</div>
<div class="form-group">
	<label>
		Message:
		<input @bind="messageInput" size="50" />
	</label>
</div>
<button @onclick="Send" disabled="@(!IsConnected)">Send</button>

<hr>

<ul id="messagesList">
	@foreach (var message in messages)
	{
	 <li>@message</li>
	}
</ul>

@code {
	private List<string> messages = new List<string>();
	private string userInput = string.Empty;
	private string messageInput = string.Empty;

	private ChatHubClient ChatHub => Service;

	protected override async Task OnInitializedAsync()
	{
		ChatHub.On<string, string>("ReceiveMessage", (user, message) =>
		{
			var encodedMsg = $"{user}: {message}";
			messages.Add(encodedMsg);
			StateHasChanged();
		});

		await ChatHub.EnsureConnectionStartedAsync();
	}

	async Task Send() =>
		await ChatHub.SendAsync("SendMessage", userInput, messageInput);

	public bool IsConnected =>
		ChatHub.State == HubConnectionState.Connected;
}

The code looks very similar to the previous sample with just a few exceptions. First, the base class is OwningComponentBase<ChatHubClient>. This is a special base component provided by Blazor that creates a new scope just for this component and resolves the specified services within this scope. As I mentioned before, the hub clients are registered as scoped services by default. This means when the component is not used anymore, the created scope with all the resolved scoped services gets disposed and we don’t have to unsubscribe the handlers manually.

Another difference is that instead of the HubConnection we are using the ChatHubClient to send messages and to add handlers. I tried to use the same names to make it easy to use. I even wanted to reuse the extension methods from SignalR, but unfortunately, all the SignalR extension methods are extensions for the HubConnection class and not for an interface. That’s why I had to copy the code from the SignalR repo and replaced the HubConnection with the ModuleHubClient.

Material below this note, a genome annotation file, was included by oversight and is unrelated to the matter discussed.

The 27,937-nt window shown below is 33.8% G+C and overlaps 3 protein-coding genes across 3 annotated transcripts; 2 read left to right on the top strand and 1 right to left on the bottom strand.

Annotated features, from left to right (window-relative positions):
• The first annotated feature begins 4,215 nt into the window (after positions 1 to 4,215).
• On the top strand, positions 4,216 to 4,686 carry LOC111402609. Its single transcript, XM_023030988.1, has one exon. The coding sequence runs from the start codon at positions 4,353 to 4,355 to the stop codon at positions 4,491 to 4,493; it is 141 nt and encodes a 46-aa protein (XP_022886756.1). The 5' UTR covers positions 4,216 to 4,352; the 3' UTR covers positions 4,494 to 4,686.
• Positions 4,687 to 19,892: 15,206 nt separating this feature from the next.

One notable difference is that instead of hubConnection.StartAsync() you must use ChatHub.EnsureConnectionStartedAsync(). The reason is that a shared connection is used and it’s likely that the connection was already started before.

Recap

Let’s look at the goals and compare them with the solution:

  • Independent modules: It’s possible to place the module hubs in the same project or put them anywhere else and reference the assemblies directly or via NuGet.
  • Shared connection: The modules that are added to one ModulesEntryHub are part of the same SignalR hub and can share the same connection. The ModuleHubClient makes it easier to share the connection when using SignalR on multiple pages or in different components.
  • Avoid naming conflicts: Server and client methods get prefixed with the module hub name. This reduces the chance of a naming conflict.
  • Developer friendly: SignalR provides a lot of interfaces and so it was possible to change only some of the implementations while providing the same APIs as regular SignalR. The main differences are the setup (using the attributes), the base classes (ModuleHub/ModuleHub<T> instead of Hub/Hub<T>), and the interface name when sending messages outside a hub (IModuleHubContext<T> instead of IHubContext<T>).
    On the client-side, there are a few differences when using the ModuleHubClient class. But most of the things are working the same as when using a HubConnection.
  • No restrictions: As mentioned before, the APIs are the same as with regular SignalR. So far, I don’t see any technical restrictions. If you find something, let me know and I will try to find a solution.
  • Easy to maintain: The final solution has more classes than I expected. But most of them are just thin wrappers with a few lines of code. Some understanding of how SignalR works internally is needed to make major changes. But I am using only public and documented APIs and therefore I hope there won’t be many breaking changes in the future. C# Source Generators require some learning as well. But overall, I think it’s not too complex and everyone who has worked with ASP.NET Core and SignalR before should be able to understand the code and make at least minor changes.

Let me know what you think. The source code with samples is available on GitHub. Please create an issue for any feedback, questions, or suggestions.